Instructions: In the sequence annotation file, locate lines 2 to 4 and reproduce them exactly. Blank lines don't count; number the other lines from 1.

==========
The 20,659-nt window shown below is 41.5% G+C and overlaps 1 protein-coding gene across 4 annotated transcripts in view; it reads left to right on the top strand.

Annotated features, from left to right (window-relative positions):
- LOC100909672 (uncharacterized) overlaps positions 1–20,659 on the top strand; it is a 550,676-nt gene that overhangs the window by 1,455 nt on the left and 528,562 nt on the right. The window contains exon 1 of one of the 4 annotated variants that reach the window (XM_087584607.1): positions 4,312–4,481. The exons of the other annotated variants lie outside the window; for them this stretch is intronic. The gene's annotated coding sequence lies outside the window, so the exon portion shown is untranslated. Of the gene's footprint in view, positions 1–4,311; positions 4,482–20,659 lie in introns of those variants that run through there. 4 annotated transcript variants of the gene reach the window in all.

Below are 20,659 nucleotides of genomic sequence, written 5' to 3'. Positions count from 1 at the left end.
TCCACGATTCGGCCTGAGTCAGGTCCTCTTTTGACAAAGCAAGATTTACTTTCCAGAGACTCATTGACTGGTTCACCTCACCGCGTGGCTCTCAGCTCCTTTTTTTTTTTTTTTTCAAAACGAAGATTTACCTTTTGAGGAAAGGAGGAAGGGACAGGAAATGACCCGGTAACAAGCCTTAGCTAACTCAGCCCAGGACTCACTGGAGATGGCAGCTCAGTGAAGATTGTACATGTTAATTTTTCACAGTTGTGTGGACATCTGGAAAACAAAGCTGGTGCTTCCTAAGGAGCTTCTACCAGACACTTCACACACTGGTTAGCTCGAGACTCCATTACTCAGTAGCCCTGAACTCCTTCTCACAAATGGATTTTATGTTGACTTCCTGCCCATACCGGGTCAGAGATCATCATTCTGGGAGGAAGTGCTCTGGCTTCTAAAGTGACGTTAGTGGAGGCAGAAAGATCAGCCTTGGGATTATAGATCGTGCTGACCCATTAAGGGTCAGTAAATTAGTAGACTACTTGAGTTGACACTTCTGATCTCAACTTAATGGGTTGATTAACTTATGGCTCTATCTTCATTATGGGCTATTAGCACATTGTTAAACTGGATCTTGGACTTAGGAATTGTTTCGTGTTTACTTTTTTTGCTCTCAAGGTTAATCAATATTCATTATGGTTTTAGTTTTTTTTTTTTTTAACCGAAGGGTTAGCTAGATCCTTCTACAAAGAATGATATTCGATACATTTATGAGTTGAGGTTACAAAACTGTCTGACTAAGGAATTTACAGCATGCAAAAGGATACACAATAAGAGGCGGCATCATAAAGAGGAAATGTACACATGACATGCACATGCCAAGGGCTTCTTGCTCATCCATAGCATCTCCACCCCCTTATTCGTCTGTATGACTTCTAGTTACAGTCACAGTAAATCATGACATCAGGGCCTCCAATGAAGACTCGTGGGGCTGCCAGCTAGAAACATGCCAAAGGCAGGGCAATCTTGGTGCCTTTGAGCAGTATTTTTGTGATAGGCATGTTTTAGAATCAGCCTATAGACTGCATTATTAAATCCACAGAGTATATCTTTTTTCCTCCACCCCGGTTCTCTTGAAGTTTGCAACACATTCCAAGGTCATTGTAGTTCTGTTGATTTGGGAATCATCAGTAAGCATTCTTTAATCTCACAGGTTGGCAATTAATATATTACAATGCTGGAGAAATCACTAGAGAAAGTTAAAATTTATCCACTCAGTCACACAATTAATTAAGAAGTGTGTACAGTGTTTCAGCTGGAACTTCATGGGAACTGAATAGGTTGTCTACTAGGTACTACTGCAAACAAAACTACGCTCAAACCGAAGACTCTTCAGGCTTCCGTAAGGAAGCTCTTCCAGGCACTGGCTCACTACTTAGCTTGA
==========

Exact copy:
Annotated features, from left to right (window-relative positions):
- LOC100909672 (uncharacterized) overlaps positions 1–20,659 on the top strand; it is a 550,676-nt gene that overhangs the window by 1,455 nt on the left and 528,562 nt on the right. The window contains exon 1 of one of the 4 annotated variants that reach the window (XM_087584607.1): positions 4,312–4,481. The exons of the other annotated variants lie outside the window; for them this stretch is intronic. The gene's annotated coding sequence lies outside the window, so the exon portion shown is untranslated. Of the gene's footprint in view, positions 1–4,311; positions 4,482–20,659 lie in introns of those variants that run through there. 4 annotated transcript variants of the gene reach the window in all.

Below are 20,659 nucleotides of genomic sequence, written 5' to 3'. Positions count from 1 at the left end.